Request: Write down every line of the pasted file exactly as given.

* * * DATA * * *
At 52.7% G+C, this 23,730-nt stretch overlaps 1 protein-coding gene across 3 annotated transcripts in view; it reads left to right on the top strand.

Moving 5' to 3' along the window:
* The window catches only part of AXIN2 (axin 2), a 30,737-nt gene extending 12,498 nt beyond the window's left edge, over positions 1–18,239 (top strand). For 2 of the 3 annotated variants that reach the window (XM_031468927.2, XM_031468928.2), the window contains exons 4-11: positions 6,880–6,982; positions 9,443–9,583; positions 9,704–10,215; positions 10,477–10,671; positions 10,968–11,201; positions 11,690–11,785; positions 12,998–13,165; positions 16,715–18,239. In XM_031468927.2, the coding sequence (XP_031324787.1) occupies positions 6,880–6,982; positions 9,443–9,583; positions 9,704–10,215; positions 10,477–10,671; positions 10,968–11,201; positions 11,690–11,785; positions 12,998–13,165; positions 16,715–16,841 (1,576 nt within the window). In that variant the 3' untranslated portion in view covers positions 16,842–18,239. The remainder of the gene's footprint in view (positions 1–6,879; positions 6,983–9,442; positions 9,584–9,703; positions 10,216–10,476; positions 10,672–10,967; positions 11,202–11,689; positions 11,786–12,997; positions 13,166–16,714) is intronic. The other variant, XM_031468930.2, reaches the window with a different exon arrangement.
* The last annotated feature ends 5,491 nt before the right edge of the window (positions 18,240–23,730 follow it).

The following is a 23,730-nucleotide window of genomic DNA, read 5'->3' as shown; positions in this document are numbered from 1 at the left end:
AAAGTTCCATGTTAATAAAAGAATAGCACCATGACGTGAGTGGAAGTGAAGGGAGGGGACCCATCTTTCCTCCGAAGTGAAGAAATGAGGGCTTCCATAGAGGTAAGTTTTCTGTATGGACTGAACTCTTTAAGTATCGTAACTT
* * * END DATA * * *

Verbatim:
At 52.7% G+C, this 23,730-nt stretch overlaps 1 protein-coding gene across 3 annotated transcripts in view; it reads left to right on the top strand.

Moving 5' to 3' along the window:
* The window catches only part of AXIN2 (axin 2), a 30,737-nt gene extending 12,498 nt beyond the window's left edge, over positions 1–18,239 (top strand). For 2 of the 3 annotated variants that reach the window (XM_031468927.2, XM_031468928.2), the window contains exons 4-11: positions 6,880–6,982; positions 9,443–9,583; positions 9,704–10,215; positions 10,477–10,671; positions 10,968–11,201; positions 11,690–11,785; positions 12,998–13,165; positions 16,715–18,239. In XM_031468927.2, the coding sequence (XP_031324787.1) occupies positions 6,880–6,982; positions 9,443–9,583; positions 9,704–10,215; positions 10,477–10,671; positions 10,968–11,201; positions 11,690–11,785; positions 12,998–13,165; positions 16,715–16,841 (1,576 nt within the window). In that variant the 3' untranslated portion in view covers positions 16,842–18,239. The remainder of the gene's footprint in view (positions 1–6,879; positions 6,983–9,442; positions 9,584–9,703; positions 10,216–10,476; positions 10,672–10,967; positions 11,202–11,689; positions 11,786–12,997; positions 13,166–16,714) is intronic. The other variant, XM_031468930.2, reaches the window with a different exon arrangement.
* The last annotated feature ends 5,491 nt before the right edge of the window (positions 18,240–23,730 follow it).

The following is a 23,730-nucleotide window of genomic DNA, read 5'->3' as shown; positions in this document are numbered from 1 at the left end:
AAAGTTCCATGTTAATAAAAGAATAGCACCATGACGTGAGTGGAAGTGAAGGGAGGGGACCCATCTTTCCTCCGAAGTGAAGAAATGAGGGCTTCCATAGAGGTAAGTTTTCTGTATGGACTGAACTCTTTAAGTATCGTAACTT